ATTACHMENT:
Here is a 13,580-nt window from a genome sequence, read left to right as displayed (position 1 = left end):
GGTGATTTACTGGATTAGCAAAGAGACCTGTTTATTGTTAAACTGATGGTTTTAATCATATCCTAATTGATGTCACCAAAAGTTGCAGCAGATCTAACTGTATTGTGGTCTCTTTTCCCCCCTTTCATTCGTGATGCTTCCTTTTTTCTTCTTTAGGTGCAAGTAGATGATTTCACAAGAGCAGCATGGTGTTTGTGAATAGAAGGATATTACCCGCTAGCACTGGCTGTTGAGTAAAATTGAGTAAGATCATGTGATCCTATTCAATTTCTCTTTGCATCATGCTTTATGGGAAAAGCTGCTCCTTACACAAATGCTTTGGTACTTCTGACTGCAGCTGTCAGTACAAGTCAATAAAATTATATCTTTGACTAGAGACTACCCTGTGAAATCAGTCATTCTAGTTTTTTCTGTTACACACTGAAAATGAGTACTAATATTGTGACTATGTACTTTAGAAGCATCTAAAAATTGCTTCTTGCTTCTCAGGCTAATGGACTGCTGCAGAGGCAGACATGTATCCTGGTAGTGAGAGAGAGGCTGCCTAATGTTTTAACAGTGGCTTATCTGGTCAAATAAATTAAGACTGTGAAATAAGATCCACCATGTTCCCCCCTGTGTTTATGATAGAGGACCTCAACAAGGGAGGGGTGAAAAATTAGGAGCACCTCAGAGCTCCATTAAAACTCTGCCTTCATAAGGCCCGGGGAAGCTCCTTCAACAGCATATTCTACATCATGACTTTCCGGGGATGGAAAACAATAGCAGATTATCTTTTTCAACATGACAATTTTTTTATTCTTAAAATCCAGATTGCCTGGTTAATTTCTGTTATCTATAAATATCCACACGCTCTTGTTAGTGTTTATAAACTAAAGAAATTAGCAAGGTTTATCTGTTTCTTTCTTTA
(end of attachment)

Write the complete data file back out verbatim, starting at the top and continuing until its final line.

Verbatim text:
Here is a 13,580-nt window from a genome sequence, read left to right as displayed (position 1 = left end):
GGTGATTTACTGGATTAGCAAAGAGACCTGTTTATTGTTAAACTGATGGTTTTAATCATATCCTAATTGATGTCACCAAAAGTTGCAGCAGATCTAACTGTATTGTGGTCTCTTTTCCCCCCTTTCATTCGTGATGCTTCCTTTTTTCTTCTTTAGGTGCAAGTAGATGATTTCACAAGAGCAGCATGGTGTTTGTGAATAGAAGGATATTACCCGCTAGCACTGGCTGTTGAGTAAAATTGAGTAAGATCATGTGATCCTATTCAATTTCTCTTTGCATCATGCTTTATGGGAAAAGCTGCTCCTTACACAAATGCTTTGGTACTTCTGACTGCAGCTGTCAGTACAAGTCAATAAAATTATATCTTTGACTAGAGACTACCCTGTGAAATCAGTCATTCTAGTTTTTTCTGTTACACACTGAAAATGAGTACTAATATTGTGACTATGTACTTTAGAAGCATCTAAAAATTGCTTCTTGCTTCTCAGGCTAATGGACTGCTGCAGAGGCAGACATGTATCCTGGTAGTGAGAGAGAGGCTGCCTAATGTTTTAACAGTGGCTTATCTGGTCAAATAAATTAAGACTGTGAAATAAGATCCACCATGTTCCCCCCTGTGTTTATGATAGAGGACCTCAACAAGGGAGGGGTGAAAAATTAGGAGCACCTCAGAGCTCCATTAAAACTCTGCCTTCATAAGGCCCGGGGAAGCTCCTTCAACAGCATATTCTACATCATGACTTTCCGGGGATGGAAAACAATAGCAGATTATCTTTTTCAACATGACAATTTTTTTATTCTTAAAATCCAGATTGCCTGGTTAATTTCTGTTATCTATAAATATCCACACGCTCTTGTTAGTGTTTATAAACTAAAGAAATTAGCAAGGTTTATCTGTTTCTTTCTTTA